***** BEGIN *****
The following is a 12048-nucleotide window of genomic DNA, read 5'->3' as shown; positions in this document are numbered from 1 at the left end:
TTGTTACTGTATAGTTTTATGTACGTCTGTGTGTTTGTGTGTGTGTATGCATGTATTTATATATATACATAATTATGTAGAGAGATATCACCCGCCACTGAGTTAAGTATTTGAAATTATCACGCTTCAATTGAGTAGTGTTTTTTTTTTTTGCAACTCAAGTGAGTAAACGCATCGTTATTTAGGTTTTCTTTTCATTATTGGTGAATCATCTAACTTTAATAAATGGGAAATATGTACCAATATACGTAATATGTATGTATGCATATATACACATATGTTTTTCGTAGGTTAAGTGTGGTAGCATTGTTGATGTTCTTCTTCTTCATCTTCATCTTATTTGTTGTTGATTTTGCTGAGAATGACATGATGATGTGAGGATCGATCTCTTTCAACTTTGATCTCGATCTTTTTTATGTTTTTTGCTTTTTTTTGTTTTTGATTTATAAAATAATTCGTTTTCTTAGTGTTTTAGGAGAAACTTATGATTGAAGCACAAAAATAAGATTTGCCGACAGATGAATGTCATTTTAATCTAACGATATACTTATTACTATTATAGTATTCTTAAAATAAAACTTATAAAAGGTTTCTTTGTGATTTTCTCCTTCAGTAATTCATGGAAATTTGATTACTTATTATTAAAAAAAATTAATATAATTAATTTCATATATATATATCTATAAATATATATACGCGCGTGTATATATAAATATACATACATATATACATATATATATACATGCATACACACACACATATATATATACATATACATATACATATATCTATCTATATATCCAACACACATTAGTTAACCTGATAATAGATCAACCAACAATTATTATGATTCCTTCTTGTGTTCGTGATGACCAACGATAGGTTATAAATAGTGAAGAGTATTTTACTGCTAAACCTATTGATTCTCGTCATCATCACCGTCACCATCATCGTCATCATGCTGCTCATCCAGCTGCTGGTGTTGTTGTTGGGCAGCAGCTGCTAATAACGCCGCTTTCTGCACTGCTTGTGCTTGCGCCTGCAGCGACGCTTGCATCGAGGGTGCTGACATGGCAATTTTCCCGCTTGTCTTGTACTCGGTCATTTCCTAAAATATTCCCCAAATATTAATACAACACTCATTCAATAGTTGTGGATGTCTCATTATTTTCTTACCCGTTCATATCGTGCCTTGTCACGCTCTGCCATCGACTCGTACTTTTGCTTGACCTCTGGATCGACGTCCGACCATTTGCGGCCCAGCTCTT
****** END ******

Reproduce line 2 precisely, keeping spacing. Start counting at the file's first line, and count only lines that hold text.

TTGTTACTGTATAGTTTTATGTACGTCTGTGTGTTTGTGTGTGTGTATGCATGTATTTATATATATACATAATTATGTAGAGAGATATCACCCGCCACTGAGTTAAGTATTTGAAATTATCACGCTTCAATTGAGTAGTGTTTTTTTTTTTTGCAACTCAAGTGAGTAAACGCATCGTTATTTAGGTTTTCTTTTCATTATTGGTGAATCATCTAACTTTAATAAATGGGAAATATGTACCAATATACGTAATATGTATGTATGCATATATACACATATGTTTTTCGTAGGTTAAGTGTGGTAGCATTGTTGATGTTCTTCTTCTTCATCTTCATCTTATTTGTTGTTGATTTTGCTGAGAATGACATGATGATGTGAGGATCGATCTCTTTCAACTTTGATCTCGATCTTTTTTATGTTTTTTGCTTTTTTTTGTTTTTGATTTATAAAATAATTCGTTTTCTTAGTGTTTTAGGAGAAACTTATGATTGAAGCACAAAAATAAGATTTGCCGACAGATGAATGTCATTTTAATCTAACGATATACTTATTACTATTATAGTATTCTTAAAATAAAACTTATAAAAGGTTTCTTTGTGATTTTCTCCTTCAGTAATTCATGGAAATTTGATTACTTATTATTAAAAAAAATTAATATAATTAATTTCATATATATATATCTATAAATATATATACGCGCGTGTATATATAAATATACATACATATATACATATATATATACATGCATACACACACACATATATATATACATATACATATACATATATCTATCTATATATCCAACACACATTAGTTAACCTGATAATAGATCAACCAACAATTATTATGATTCCTTCTTGTGTTCGTGATGACCAACGATAGGTTATAAATAGTGAAGAGTATTTTACTGCTAAACCTATTGATTCTCGTCATCATCACCGTCACCATCATCGTCATCATGCTGCTCATCCAGCTGCTGGTGTTGTTGTTGGGCAGCAGCTGCTAATAACGCCGCTTTCTGCACTGCTTGTGCTTGCGCCTGCAGCGACGCTTGCATCGAGGGTGCTGACATGGCAATTTTCCCGCTTGTCTTGTACTCGGTCATTTCCTAAAATATTCCCCAAATATTAATACAACACTCATTCAATAGTTGTGGATGTCTCATTATTTTCTTACCCGTTCATATCGTGCCTTGTCACGCTCTGCCATCGACTCGTACTTTTGCTTGACCTCTGGATCGACGTCCGACCATTTGCGGCCCAGCTCTT